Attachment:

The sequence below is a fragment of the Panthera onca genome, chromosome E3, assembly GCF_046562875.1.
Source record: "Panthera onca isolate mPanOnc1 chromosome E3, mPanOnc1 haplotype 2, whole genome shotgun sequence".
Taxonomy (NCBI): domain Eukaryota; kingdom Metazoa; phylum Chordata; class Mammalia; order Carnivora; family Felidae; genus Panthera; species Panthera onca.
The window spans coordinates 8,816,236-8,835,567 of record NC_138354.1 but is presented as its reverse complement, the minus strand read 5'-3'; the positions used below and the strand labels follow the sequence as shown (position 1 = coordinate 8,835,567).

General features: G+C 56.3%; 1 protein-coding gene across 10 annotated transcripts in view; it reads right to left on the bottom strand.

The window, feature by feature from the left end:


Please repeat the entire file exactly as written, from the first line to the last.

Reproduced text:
The sequence below is a fragment of the Panthera onca genome, chromosome E3, assembly GCF_046562875.1.
Source record: "Panthera onca isolate mPanOnc1 chromosome E3, mPanOnc1 haplotype 2, whole genome shotgun sequence".
Taxonomy (NCBI): domain Eukaryota; kingdom Metazoa; phylum Chordata; class Mammalia; order Carnivora; family Felidae; genus Panthera; species Panthera onca.
The window spans coordinates 8,816,236-8,835,567 of record NC_138354.1 but is presented as its reverse complement, the minus strand read 5'-3'; the positions used below and the strand labels follow the sequence as shown (position 1 = coordinate 8,835,567).

General features: G+C 56.3%; 1 protein-coding gene across 10 annotated transcripts in view; it reads right to left on the bottom strand.

The window, feature by feature from the left end: